6 June 2014
The Junior Springboks laid down a marker at the IRB Junior World Championships on Friday when they outplayed New Zealand in North Harbour to record a 33-24 victory which was more convincing than the final score suggests.
Dawie Theron’s charges conceded two early tries to fall 6-14 behind, but in the end they claimed a bonus point for scoring four tries.
They trailed 14-17 at the break, but in the second half the South African forward pack took charge of the contest, dominating the breakdowns and making the lineout a lottery for the New Zealanders on their own throw-in.
‘Our forwards did a great job’
“I think our forwards did a great job today,” Baby Bok skipper Handre Pollard said in a post-match interview on the field.
“They got stuck in and created go-forward ball. Then, when the rain started coming down, we played the kicking game, and it worked out quite well for us.”
Commenting on the way the Junior Springbok pack subdued the New Zealanders in the second half, he added: “As South Africans we usually [like to] play it up front. Our maul did particularly well tonight. I think it was quite a game up front. Congrats to our forwards, who played a great game, and our backs’ finishing was pretty good.”
Pollard pulled the strings at flyhalf with aplomb and played a crucial role in South Africa’s first try, scored in the left hand corner by Jesse Kriel.
Pollard, Lloyd Greeff and Warrick Gelant, backline players all, added further tries, using a formula that had served South Africa well against Scotland and worked well against the tournament hosts too.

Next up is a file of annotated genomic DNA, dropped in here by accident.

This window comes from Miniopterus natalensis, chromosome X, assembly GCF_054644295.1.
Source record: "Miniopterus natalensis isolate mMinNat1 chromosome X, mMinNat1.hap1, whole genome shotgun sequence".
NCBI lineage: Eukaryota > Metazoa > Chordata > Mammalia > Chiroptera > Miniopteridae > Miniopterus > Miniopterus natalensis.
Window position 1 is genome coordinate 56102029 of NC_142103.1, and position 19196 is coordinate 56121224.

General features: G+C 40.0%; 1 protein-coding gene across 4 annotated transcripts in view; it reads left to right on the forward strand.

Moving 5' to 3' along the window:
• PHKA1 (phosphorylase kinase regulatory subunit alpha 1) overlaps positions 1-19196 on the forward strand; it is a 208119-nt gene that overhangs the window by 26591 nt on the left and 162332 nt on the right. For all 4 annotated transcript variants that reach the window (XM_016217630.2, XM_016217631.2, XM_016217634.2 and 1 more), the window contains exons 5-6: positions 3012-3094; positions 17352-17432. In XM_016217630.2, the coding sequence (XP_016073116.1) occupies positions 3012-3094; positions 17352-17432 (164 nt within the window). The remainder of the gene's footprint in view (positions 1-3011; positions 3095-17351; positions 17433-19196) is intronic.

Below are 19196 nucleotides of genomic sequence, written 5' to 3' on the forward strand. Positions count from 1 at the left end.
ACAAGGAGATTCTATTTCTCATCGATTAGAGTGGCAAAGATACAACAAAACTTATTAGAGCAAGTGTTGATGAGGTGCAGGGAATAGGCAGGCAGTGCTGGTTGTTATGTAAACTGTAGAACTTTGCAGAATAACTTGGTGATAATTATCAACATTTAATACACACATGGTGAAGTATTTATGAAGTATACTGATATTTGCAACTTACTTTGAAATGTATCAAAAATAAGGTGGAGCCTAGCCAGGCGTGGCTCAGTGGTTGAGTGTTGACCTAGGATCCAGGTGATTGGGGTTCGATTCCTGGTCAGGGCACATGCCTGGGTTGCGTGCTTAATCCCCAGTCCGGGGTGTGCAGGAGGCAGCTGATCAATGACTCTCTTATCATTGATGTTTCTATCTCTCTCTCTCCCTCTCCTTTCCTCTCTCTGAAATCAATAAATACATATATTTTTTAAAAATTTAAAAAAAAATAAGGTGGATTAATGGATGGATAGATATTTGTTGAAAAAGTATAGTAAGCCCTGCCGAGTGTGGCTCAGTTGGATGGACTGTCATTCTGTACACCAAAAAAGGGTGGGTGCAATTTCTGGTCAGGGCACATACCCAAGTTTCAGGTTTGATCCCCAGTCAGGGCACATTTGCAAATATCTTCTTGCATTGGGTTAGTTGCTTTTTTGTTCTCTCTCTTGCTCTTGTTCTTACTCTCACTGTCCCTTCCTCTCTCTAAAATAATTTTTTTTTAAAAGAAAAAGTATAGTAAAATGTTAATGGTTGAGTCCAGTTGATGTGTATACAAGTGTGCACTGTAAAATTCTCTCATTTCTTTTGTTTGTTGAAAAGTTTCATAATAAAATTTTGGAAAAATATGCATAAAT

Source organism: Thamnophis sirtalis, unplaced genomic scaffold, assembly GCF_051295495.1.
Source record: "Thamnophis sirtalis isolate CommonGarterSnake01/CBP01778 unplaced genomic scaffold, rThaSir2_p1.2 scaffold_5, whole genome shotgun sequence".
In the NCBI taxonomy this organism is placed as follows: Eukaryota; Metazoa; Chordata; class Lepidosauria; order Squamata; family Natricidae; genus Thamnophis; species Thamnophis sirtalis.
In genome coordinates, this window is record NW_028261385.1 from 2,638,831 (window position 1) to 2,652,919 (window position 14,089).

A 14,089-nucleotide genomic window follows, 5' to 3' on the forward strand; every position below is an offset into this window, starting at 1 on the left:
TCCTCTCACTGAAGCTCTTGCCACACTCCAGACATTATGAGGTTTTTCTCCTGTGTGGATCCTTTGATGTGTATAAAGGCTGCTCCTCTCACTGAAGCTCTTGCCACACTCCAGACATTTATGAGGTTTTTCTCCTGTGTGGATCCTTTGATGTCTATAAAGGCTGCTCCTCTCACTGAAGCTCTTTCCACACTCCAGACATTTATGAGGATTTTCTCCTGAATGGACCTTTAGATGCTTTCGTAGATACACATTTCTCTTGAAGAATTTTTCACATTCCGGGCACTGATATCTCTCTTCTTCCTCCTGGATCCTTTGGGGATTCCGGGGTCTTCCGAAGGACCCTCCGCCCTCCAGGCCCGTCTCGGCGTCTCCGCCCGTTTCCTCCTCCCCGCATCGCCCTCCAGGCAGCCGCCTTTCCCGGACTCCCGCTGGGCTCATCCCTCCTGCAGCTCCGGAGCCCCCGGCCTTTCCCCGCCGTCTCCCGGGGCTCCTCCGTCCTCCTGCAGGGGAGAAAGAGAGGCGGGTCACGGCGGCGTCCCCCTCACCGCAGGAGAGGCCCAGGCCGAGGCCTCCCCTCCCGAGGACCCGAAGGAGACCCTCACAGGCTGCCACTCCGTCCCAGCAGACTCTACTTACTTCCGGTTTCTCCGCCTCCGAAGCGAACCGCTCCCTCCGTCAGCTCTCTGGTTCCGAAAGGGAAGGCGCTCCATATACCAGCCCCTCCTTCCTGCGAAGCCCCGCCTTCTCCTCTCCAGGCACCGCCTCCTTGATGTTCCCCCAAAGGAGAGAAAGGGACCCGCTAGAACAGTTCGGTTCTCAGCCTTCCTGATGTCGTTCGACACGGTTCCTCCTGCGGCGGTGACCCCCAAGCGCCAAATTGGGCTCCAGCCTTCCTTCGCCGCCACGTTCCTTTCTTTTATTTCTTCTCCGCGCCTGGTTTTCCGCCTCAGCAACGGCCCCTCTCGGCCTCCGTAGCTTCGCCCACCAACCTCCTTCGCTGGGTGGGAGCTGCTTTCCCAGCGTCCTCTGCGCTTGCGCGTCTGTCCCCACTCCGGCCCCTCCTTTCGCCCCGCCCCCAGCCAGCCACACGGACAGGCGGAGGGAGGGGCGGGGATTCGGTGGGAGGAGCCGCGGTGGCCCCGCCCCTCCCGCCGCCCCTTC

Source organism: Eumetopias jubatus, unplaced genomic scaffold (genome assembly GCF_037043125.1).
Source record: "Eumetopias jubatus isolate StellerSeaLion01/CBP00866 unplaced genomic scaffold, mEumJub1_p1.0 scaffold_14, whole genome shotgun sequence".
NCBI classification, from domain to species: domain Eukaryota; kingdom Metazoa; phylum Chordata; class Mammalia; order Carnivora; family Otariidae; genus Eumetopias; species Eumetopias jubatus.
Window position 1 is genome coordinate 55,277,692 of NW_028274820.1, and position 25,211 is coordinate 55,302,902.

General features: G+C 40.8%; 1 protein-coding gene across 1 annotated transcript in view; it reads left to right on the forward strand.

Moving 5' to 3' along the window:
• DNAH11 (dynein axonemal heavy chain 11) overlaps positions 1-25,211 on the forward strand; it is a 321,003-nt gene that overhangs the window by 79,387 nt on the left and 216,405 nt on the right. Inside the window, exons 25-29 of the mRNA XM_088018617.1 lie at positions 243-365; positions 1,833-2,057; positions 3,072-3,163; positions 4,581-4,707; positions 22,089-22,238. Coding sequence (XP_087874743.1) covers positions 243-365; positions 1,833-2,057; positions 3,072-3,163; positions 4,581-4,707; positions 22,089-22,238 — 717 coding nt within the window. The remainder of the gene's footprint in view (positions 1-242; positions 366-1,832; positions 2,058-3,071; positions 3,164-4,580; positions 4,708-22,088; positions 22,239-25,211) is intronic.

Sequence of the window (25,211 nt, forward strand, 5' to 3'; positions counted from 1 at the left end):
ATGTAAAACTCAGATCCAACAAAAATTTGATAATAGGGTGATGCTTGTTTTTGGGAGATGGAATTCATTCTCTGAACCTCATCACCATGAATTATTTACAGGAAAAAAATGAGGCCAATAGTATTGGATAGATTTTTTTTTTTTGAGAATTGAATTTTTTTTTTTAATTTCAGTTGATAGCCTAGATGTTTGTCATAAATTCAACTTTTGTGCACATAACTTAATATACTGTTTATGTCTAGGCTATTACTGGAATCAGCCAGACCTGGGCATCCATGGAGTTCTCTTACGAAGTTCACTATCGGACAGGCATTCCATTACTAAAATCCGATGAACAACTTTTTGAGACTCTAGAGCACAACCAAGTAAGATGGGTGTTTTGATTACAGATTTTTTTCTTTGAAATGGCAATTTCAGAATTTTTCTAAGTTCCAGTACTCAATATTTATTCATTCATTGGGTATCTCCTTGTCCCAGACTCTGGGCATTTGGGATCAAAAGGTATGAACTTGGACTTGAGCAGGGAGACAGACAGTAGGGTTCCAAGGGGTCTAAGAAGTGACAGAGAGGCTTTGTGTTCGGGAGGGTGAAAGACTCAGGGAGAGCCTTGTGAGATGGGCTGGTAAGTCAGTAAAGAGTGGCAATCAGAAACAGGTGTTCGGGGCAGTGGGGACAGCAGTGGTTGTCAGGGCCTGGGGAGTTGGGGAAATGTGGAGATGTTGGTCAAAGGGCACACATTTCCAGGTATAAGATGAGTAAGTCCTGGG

It began with taking the ball hard at the opposition with the forwards, then moving it from side to side before swiftly getting it out wide to where space had been created.
Hat-trick of tries
Spare a thought for New Zealand left wing Tevita Li, who excelled in a losing cause, scoring a hat-trick of tries, but South Africa clearly had the edge as the Baby Boks’ showed the longer the contest progressed.
“It is a great New Zealand side, with lots of talent everywhere. I think we did well,” Pollard said. “We worked hard on our defence. We knew it was going to be a hard battle and they were going to take us wide, but I think we did well.”
‘That killed us’
New Zealand captain Simon Hickey agreed that the South African forwards set the platform for the men in green and gold to win: “I thought we started the game quite well,” he said. “We played the way we wanted to. We made the most of our opportunities in the first half, but we struggled off our ball in the second half, and we struggled to exit our half. That killed us.”
South Africa next face Samoa in their last Pool B game. The islanders, who went down 12-48 to New Zealand in their first match, defeated Scotland 27-18 in Pukekohe on Friday.
‘It will be a hard game against Samoa’
“It will be a hard game against Samoa,” said Pollard. We saw the other night, they played a hard game of rugby, so hopefully we can pull a win through and go to the semi-finals.”
France, after a 19-13 win over Ireland and a 37-5 defeat of Fiji, appear on course for a place in the semi-finals. Defending champions England, after thrashing Italy 63- 3 and beating Australia 38-24, look likely to join them.
The last of the semi-final places will go to the best of the second place finishers from the three pools.